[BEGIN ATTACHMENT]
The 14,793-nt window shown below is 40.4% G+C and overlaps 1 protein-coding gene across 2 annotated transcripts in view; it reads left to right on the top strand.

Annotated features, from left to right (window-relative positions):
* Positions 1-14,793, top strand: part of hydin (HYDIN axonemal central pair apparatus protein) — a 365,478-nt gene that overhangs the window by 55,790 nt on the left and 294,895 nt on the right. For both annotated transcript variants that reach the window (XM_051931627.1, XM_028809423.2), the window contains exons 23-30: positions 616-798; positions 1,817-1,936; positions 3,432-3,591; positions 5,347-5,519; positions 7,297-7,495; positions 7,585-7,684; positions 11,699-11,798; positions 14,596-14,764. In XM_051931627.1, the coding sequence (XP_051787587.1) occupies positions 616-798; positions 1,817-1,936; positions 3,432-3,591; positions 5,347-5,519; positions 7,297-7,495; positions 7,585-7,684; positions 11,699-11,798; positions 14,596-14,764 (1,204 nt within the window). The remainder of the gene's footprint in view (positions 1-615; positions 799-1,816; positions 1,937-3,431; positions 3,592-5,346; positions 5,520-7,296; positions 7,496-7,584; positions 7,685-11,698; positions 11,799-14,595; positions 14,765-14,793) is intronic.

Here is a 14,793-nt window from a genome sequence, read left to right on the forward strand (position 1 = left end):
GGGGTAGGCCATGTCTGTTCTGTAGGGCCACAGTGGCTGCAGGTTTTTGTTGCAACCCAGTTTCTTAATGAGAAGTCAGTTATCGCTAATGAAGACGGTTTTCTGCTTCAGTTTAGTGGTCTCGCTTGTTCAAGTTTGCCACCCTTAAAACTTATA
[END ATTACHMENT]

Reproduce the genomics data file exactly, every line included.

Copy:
The 14,793-nt window shown below is 40.4% G+C and overlaps 1 protein-coding gene across 2 annotated transcripts in view; it reads left to right on the top strand.

Annotated features, from left to right (window-relative positions):
* Positions 1-14,793, top strand: part of hydin (HYDIN axonemal central pair apparatus protein) — a 365,478-nt gene that overhangs the window by 55,790 nt on the left and 294,895 nt on the right. For both annotated transcript variants that reach the window (XM_051931627.1, XM_028809423.2), the window contains exons 23-30: positions 616-798; positions 1,817-1,936; positions 3,432-3,591; positions 5,347-5,519; positions 7,297-7,495; positions 7,585-7,684; positions 11,699-11,798; positions 14,596-14,764. In XM_051931627.1, the coding sequence (XP_051787587.1) occupies positions 616-798; positions 1,817-1,936; positions 3,432-3,591; positions 5,347-5,519; positions 7,297-7,495; positions 7,585-7,684; positions 11,699-11,798; positions 14,596-14,764 (1,204 nt within the window). The remainder of the gene's footprint in view (positions 1-615; positions 799-1,816; positions 1,937-3,431; positions 3,592-5,346; positions 5,520-7,296; positions 7,496-7,584; positions 7,685-11,698; positions 11,799-14,595; positions 14,765-14,793) is intronic.

Here is a 14,793-nt window from a genome sequence, read left to right on the forward strand (position 1 = left end):
GGGGTAGGCCATGTCTGTTCTGTAGGGCCACAGTGGCTGCAGGTTTTTGTTGCAACCCAGTTTCTTAATGAGAAGTCAGTTATCGCTAATGAAGACGGTTTTCTGCTTCAGTTTAGTGGTCTCGCTTGTTCAAGTTTGCCACCCTTAAAACTTATA